A Code of Ethics is Important
A code of ethics is also important. Be true to your word, if you cannot work with someone, then don’t. Let them know up front, with loving kindness. Your reputation will be all the better for it.
Interview the client, do not let them interview you. I believe it is a two way street, but far too often we get lost in the employer/employee concept and allow for someone to have authority over us. You are your employer. Create a list of your ideal clients, experiment with different industries. Get to know the personalities of those in those industries. Get informed to make a healthy decision.
Never let another dictate your skills or your fees. Create the contract to benefit both you and the client, make it clear. Have a contingency plan and a guarantee, delivery plan.
I have a canned draft proposal ready to edit and send to any potential client, as well as a list of questions I ask to ensure I am the right fit for them and vice versa. Communication is either by email or voice call, sometimes chat. Learn how to read what is written, there are key words that will give you an idea of the person you are dealing with. If in doubt arrange for a phone call.
NEVER BE DESPERATE FOR WORK. It comes through in all you do. Determine your income needs based upon bills and other essentials. Prepare for lean times. Ask for the support of others, sometimes you will need a cheer leading squad.
ALL WAYS BE HONEST WITH SELF FIRST. This also is translated into your interactions and work. If in doubt say so. Do not make promises you cannot keep.
Resources for Becoming a Virtual Assistant
My research and reviews of agencies offering training and information have netted a huge cache of links. Sorting them out is a task alone. I am providing you a few I have followed for more than a minute, looked into their offerings.
A Note: Consider this, many do need further training to hone their skills. Many wish to improve or adapt new skills. Do your research first before you pay for any services. You will find freebies and paid training, services, resources, etc. If you are seeking to save more than you spend, try the agencies that offer free training and testing.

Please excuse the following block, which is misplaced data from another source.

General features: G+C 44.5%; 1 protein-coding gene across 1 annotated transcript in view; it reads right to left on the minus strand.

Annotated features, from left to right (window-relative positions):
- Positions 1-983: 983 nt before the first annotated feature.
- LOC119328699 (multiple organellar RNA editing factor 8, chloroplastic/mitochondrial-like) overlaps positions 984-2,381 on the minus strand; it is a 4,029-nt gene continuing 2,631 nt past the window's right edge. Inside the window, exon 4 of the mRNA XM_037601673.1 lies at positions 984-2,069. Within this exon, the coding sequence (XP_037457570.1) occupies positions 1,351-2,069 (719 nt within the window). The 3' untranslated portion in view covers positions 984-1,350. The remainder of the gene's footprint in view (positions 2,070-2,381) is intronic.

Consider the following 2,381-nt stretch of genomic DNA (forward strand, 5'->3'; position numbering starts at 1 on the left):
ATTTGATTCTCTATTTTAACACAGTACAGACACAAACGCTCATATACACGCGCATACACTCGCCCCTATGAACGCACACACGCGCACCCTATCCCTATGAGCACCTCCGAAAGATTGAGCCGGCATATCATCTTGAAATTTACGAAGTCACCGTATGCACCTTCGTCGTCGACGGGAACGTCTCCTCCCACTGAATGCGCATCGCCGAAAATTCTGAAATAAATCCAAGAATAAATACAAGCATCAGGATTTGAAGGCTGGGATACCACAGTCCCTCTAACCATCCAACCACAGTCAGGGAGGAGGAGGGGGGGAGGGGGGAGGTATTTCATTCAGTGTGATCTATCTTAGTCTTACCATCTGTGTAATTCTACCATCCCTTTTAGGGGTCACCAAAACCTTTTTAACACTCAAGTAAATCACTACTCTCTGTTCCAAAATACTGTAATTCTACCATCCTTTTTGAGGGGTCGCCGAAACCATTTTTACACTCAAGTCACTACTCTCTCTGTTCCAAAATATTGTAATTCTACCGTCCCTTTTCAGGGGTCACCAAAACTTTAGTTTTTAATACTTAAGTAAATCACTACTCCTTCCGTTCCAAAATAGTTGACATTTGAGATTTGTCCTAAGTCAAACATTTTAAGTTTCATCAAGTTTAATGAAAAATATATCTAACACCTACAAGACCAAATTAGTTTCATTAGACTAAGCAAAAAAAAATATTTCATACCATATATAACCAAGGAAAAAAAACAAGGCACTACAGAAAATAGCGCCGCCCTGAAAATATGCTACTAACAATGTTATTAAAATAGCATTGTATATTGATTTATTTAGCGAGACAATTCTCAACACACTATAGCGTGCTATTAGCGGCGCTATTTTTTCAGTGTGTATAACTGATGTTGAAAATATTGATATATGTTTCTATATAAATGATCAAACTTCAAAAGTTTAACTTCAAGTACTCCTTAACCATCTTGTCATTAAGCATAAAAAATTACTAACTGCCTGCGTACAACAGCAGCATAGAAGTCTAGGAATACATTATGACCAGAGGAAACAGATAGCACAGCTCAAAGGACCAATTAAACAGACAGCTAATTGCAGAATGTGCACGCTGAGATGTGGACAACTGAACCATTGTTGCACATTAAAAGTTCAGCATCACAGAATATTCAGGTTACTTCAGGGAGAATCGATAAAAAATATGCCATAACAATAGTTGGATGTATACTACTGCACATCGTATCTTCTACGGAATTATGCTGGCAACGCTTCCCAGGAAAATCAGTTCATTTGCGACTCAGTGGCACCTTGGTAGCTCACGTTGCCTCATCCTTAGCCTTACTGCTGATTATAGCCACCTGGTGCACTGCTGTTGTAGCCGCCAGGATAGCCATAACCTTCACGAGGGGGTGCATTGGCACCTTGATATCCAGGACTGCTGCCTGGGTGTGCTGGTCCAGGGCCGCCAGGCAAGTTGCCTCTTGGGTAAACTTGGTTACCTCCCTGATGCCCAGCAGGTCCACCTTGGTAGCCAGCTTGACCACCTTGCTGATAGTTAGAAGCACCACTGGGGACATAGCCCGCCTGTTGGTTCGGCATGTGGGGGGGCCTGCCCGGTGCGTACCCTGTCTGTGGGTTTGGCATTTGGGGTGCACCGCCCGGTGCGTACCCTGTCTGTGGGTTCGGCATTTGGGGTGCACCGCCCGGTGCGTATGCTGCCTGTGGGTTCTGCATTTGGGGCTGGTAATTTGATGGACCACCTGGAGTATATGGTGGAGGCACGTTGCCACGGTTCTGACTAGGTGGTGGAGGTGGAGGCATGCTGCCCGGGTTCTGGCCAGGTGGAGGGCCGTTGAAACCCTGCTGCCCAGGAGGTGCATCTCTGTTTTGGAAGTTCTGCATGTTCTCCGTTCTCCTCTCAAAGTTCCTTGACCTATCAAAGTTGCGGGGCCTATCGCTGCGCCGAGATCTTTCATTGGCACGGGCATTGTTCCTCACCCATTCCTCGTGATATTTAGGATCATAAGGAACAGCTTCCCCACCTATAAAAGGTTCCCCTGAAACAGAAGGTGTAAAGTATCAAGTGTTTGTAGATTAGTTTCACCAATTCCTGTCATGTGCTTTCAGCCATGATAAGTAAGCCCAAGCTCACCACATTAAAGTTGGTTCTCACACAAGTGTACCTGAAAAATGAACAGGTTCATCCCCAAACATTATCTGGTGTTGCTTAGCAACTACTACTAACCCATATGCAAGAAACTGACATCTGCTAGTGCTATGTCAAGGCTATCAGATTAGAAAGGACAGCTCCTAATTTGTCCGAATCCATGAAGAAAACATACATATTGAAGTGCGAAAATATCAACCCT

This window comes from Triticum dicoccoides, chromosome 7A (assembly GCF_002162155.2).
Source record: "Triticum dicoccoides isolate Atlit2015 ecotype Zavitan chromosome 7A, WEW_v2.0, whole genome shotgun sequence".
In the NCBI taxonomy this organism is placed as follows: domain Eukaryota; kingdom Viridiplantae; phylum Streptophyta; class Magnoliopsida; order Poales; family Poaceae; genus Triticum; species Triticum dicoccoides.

You do not have to have a certification to show you know what you do. Experience is always the best choice.
If you want to start with a company try UpWork. They provide testing to prove your skill set to potential clients, a time keeper, and a payment processor. You are competing for clients, so you have to be on top of your game. Many who do work for far less than many of us. There are other sites similar to this, it is a good way to get your feet wet and try out different industries.
The VA Handbook offers some advice on setting up your website to get you started. Some great ideas and advice. Start with what you can afford, if it is free it is a good start.
I enjoy reading Entrepreneur.com, they have a wealth of insight, information and tips to being your own employer. You can read the suggestions on why one should pick a VA, what the suggested criteria is and learn how to develop your business to meet those suggestions.
The rest I leave to you. I like Google to search because I can find scholarly articles as well as news. Browse, interact, meet, and get to know how others are doing their business. It goes a long way in helping you develop your private corner of the Virtual Assistant Industry.
Questions? Need some help? Get in touch through my contact page, find me on social media sites.